Man dies in mobile home fire
By CHRISTIN COYNE
PARKER COUNTY - A mobile home fire north of Weatherford Friday morning claimed the life of a 50-year-old Parker County man who was apparently unable to escape.
John “Jay” Alan Montgomery was found dead in the bedroom of his residence in the 3600 block of Oak Circle in Crazy Horse Ranchos, according to authorities.
The Tarrant County Medical Examiner’s Office ruled his death an accident due to smoke inhalation during the house fire.
David Cordell said he’s known Montgomery for 25 years and, for the past nine months, had been letting Montgomery stay in a mobile home Cordell used for storage.
Cordell’s stepson reportedly noticed the house was in flames around 6 a.m. and alerted Cordell, who called 911.
His stepson kicked in the front door open to let Montgomery’s dogs out and yelled for Montgomery but did not get an answer, Cordell said, adding that it was too hot for his stepson to enter, Cordell said.
Parker County Fire Marshal Shawn Scott said firefighters were dispatched at 6:15 a.m. to a call reporting the fire and possible entrapment.
Weatherford Fire Department arrived on scene 16 minutes later, with Peaster Volunteer Fire Department following four minutes behind. Cool-Garner, Central and Greenwood departments also responded.
The house was reported to be two-thirds involved upon arrival and the fire was too progressed for firefighters to make a rescue attempt, Scott said.
The fire was reported to be under control by 7:14 a.m., according to dispatch records.
Montgomery’s body was later found on the floor in the master bedroom.
“It appears he was trying to get out,” Scott said, adding that the fire appeared to be between him and the doorway.
Corrugated metal placed around the single-wide mobile home made the fire attack by firefighters difficult, as well as making it harder for the resident to escape as all doorways but one were covered up, according to Scott.
There were no smoke detectors in the home and he believes the delay in the detection of the fire likely contributed to the man’s death, he said.
There were many plausible explanations for the fire, which originated in the living room, according to Scott.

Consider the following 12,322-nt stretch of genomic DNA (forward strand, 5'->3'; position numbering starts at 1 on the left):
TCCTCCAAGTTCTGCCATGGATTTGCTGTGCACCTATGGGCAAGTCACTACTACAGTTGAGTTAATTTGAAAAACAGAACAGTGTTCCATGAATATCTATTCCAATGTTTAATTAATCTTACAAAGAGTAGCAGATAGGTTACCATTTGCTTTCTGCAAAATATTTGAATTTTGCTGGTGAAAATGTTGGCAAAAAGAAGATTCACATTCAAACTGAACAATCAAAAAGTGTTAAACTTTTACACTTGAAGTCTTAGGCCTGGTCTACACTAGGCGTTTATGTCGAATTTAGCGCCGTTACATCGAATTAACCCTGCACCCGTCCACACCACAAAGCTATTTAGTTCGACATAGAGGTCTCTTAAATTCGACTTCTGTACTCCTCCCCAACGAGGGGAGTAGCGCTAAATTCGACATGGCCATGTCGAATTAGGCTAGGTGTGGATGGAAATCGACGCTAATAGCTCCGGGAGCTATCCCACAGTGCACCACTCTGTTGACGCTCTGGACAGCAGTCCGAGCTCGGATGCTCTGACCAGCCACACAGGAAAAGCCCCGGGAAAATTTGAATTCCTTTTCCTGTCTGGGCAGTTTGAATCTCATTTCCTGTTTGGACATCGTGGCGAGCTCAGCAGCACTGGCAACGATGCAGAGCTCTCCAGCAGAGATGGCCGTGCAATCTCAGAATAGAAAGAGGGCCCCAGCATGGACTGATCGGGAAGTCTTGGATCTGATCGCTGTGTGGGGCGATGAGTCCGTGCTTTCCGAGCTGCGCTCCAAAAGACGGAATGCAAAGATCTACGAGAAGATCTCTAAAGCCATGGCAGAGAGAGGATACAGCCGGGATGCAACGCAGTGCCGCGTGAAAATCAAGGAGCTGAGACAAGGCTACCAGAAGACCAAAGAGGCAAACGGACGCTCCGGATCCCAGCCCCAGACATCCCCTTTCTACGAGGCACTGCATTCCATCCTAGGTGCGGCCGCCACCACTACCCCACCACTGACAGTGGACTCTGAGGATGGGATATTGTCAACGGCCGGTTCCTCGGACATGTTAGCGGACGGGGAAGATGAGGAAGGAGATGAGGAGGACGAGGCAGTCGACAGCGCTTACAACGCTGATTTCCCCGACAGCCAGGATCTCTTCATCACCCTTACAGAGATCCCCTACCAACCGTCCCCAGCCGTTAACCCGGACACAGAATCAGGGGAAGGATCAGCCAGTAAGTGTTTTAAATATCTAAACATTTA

There was no electricity to the home and the resident was borrowing electricity from a neighbor via extension cord, Scott said, adding that candles were the primary source of light for the home.
They also located propane and small gas grill cylinders in and near the house, he added.
Montgomery was also known to sit while drinking and smoking, according to Scott.
“Nothing about the fire seems suspicious,” Scott said. “It appears to be a tragic accident at this point.”
“I’m still in shock,” Montgomery’s sister, Janice Hunsucker said. “It’s such a tragedy.”
“He had a heart as big as Dallas,” Hunsucker said. “He’s just a simple man with simple needs.”
Montgomery was engaged to be married and, though he did not have children, two family members from a previous marriage called him “Dad,” Hunsucker said. Montgomery, who had lived in the Weatherford area since high school, also left behind a brother.
His dogs and playing his guitar were his two loves, those close to him said.
Montgomery was an animal lover, Cordell said, adding that his dogs were like his kids and he’d feed them before he’d feed himself.
A couple of the dogs perished in the fire.
Cordell said Montgomery trimmed trees and did other jobs for a living.
“He was a real nice guy,” Cordell said, adding that if someone asked him to do something, he’d break his back doing it for them.
Montgomery helped him out with things like landscaping that he could not do because of his health, according to Cordell.
“He will be missed by all his family and friends,” Hunsucker said.